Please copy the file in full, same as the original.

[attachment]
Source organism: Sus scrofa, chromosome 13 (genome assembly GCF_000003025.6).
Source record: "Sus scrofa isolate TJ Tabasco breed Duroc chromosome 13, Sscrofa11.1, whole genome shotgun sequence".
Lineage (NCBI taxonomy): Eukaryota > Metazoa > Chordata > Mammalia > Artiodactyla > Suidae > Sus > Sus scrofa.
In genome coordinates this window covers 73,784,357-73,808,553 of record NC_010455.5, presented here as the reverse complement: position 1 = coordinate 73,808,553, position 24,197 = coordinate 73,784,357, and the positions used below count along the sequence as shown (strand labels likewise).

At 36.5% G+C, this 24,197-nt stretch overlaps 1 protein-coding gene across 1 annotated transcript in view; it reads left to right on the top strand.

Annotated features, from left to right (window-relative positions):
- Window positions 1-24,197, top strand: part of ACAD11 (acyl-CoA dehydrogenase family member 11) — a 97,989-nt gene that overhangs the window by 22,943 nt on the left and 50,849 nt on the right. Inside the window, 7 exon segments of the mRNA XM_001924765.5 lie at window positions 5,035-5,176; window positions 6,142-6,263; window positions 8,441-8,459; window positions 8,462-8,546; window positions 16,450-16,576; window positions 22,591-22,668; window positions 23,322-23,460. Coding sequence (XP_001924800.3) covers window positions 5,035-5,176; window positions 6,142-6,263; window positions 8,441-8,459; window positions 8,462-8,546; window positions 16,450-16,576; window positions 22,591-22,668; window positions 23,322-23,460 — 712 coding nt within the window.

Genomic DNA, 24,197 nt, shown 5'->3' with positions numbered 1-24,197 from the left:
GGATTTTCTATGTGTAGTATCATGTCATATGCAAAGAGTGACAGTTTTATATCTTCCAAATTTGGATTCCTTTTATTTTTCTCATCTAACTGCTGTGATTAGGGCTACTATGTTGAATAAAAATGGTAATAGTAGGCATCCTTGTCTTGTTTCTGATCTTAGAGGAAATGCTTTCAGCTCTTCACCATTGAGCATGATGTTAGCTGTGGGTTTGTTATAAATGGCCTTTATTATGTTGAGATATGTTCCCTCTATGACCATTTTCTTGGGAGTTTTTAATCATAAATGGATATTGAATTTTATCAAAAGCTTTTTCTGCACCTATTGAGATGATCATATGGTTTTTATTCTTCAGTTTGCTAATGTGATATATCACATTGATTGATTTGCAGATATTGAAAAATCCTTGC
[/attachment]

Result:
Source organism: Sus scrofa, chromosome 13 (genome assembly GCF_000003025.6).
Source record: "Sus scrofa isolate TJ Tabasco breed Duroc chromosome 13, Sscrofa11.1, whole genome shotgun sequence".
Lineage (NCBI taxonomy): Eukaryota > Metazoa > Chordata > Mammalia > Artiodactyla > Suidae > Sus > Sus scrofa.
In genome coordinates this window covers 73,784,357-73,808,553 of record NC_010455.5, presented here as the reverse complement: position 1 = coordinate 73,808,553, position 24,197 = coordinate 73,784,357, and the positions used below count along the sequence as shown (strand labels likewise).

At 36.5% G+C, this 24,197-nt stretch overlaps 1 protein-coding gene across 1 annotated transcript in view; it reads left to right on the top strand.

Annotated features, from left to right (window-relative positions):
- Window positions 1-24,197, top strand: part of ACAD11 (acyl-CoA dehydrogenase family member 11) — a 97,989-nt gene that overhangs the window by 22,943 nt on the left and 50,849 nt on the right. Inside the window, 7 exon segments of the mRNA XM_001924765.5 lie at window positions 5,035-5,176; window positions 6,142-6,263; window positions 8,441-8,459; window positions 8,462-8,546; window positions 16,450-16,576; window positions 22,591-22,668; window positions 23,322-23,460. Coding sequence (XP_001924800.3) covers window positions 5,035-5,176; window positions 6,142-6,263; window positions 8,441-8,459; window positions 8,462-8,546; window positions 16,450-16,576; window positions 22,591-22,668; window positions 23,322-23,460 — 712 coding nt within the window.

Genomic DNA, 24,197 nt, shown 5'->3' with positions numbered 1-24,197 from the left:
GGATTTTCTATGTGTAGTATCATGTCATATGCAAAGAGTGACAGTTTTATATCTTCCAAATTTGGATTCCTTTTATTTTTCTCATCTAACTGCTGTGATTAGGGCTACTATGTTGAATAAAAATGGTAATAGTAGGCATCCTTGTCTTGTTTCTGATCTTAGAGGAAATGCTTTCAGCTCTTCACCATTGAGCATGATGTTAGCTGTGGGTTTGTTATAAATGGCCTTTATTATGTTGAGATATGTTCCCTCTATGACCATTTTCTTGGGAGTTTTTAATCATAAATGGATATTGAATTTTATCAAAAGCTTTTTCTGCACCTATTGAGATGATCATATGGTTTTTATTCTTCAGTTTGCTAATGTGATATATCACATTGATTGATTTGCAGATATTGAAAAATCCTTGC